The education and migration activist Dami Makinde of We Belong: (https://www.webelong.org.uk/staff)

Where: Trinity College, Oxford
When: Friday 25 October at 5pm

Further information: https://www.trinity.ox.ac.uk/

Liberation Library @ Wadham College

Where: Wadham College
When: Dates tbc

Students and Library staff at Wadham College have organised the purchase and display of ‘Liberation Books’ for the library. Literature ranging from ‘The Autobiography of Malcolm X’, to more recent work from Akala: Natives: Race and class in the ruins of empire’, will be on display in the college library.

Further informationhttps://www.wadham.ox.ac.uk/

BAME panel discussion

Hosted by Professor Patricia Kingori, Associate Professor in Global Health Ethics at the Nuffield Department of Population Health

Where: Somerville
When: November (exact dates tbc)

Further information will be available from: https://www.some.ox.ac.uk/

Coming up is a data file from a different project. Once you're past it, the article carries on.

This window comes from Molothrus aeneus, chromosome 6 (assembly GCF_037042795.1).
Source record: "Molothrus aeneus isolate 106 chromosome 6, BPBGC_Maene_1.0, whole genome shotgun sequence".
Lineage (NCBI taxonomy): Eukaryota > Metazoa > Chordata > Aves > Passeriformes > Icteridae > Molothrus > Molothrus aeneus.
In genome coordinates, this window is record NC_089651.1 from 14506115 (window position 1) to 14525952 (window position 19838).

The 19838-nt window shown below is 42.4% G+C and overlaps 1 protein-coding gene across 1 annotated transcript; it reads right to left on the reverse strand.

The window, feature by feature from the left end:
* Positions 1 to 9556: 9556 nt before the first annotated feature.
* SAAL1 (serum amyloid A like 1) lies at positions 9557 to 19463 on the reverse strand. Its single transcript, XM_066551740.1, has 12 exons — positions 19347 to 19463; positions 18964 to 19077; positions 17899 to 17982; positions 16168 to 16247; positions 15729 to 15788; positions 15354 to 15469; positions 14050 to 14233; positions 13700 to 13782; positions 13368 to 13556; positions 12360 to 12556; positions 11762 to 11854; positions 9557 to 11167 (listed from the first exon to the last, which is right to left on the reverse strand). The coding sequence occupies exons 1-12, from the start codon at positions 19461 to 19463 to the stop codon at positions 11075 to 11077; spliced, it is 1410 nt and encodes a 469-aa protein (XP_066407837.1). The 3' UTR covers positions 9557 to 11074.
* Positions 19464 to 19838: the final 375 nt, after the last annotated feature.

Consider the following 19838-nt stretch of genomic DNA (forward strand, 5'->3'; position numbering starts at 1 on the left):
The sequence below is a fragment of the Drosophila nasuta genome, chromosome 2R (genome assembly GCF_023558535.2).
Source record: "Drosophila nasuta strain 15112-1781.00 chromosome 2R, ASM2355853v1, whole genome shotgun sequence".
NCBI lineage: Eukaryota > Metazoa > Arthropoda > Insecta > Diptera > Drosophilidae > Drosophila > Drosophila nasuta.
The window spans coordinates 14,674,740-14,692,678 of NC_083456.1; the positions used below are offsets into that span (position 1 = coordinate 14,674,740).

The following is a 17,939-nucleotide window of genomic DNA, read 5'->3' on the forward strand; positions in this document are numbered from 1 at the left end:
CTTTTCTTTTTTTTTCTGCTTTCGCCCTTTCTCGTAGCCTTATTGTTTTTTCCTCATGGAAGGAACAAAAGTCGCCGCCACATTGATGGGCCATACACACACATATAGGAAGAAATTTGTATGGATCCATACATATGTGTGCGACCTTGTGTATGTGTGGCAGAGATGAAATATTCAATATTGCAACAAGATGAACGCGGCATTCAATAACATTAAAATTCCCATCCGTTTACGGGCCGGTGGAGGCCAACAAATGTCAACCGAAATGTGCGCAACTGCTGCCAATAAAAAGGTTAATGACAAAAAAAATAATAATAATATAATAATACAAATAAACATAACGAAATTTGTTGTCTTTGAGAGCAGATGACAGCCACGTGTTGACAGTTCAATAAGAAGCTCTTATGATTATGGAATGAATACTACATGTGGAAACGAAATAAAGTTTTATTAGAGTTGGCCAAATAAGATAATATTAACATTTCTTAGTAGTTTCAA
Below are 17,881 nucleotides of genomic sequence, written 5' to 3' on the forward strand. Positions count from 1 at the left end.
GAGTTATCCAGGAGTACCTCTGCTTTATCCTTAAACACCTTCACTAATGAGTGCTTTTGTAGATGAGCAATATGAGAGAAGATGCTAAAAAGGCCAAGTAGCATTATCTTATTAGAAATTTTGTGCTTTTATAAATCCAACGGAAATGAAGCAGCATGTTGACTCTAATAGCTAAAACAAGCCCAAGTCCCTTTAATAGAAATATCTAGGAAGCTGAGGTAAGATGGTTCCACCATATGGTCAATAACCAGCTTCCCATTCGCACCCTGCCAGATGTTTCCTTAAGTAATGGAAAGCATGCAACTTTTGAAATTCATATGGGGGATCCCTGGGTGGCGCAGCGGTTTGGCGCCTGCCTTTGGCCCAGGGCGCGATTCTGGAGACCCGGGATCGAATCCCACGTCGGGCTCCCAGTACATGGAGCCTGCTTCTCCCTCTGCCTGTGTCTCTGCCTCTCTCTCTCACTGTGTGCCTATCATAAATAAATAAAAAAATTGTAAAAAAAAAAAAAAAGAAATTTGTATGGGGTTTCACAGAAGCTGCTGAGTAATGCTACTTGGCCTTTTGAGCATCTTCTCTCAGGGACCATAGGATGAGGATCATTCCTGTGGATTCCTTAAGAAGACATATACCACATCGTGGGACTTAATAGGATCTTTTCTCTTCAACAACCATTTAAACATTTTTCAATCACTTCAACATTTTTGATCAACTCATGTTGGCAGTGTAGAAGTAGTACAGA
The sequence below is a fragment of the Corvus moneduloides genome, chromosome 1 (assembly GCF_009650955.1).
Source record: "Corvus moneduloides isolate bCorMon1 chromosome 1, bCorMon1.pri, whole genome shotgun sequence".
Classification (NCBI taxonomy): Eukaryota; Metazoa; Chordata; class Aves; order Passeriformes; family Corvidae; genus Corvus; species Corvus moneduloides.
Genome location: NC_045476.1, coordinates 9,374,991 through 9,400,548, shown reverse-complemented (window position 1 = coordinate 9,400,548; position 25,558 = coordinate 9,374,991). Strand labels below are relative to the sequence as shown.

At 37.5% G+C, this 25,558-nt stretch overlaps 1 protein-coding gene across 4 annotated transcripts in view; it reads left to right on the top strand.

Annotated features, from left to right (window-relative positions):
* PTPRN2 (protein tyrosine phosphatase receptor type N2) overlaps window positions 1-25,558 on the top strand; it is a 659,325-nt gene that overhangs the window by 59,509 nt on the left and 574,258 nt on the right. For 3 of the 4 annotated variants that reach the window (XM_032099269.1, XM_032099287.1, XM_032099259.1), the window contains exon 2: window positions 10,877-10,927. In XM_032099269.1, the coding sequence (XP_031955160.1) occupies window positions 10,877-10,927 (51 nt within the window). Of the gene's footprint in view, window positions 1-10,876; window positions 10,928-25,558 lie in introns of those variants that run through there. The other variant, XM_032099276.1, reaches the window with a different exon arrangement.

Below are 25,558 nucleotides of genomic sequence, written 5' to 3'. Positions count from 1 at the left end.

Further details of Black History Month SU-led events and content are available here:


Oxford SU Black History Month Blog: https://www.oxfordsu.org/blog/blackhistorymonth/

Useful resources:

Oxford and colonialism then and now


Why teaching migration, belonging and Empire should be supported and fully funded in secondary schools

Co-authored by Jason Todd, PGCE History Tutor in the Department of Education, Oxford, the report calls on the government to support and fully fund the teaching of migration, including Empire, in secondary schools though.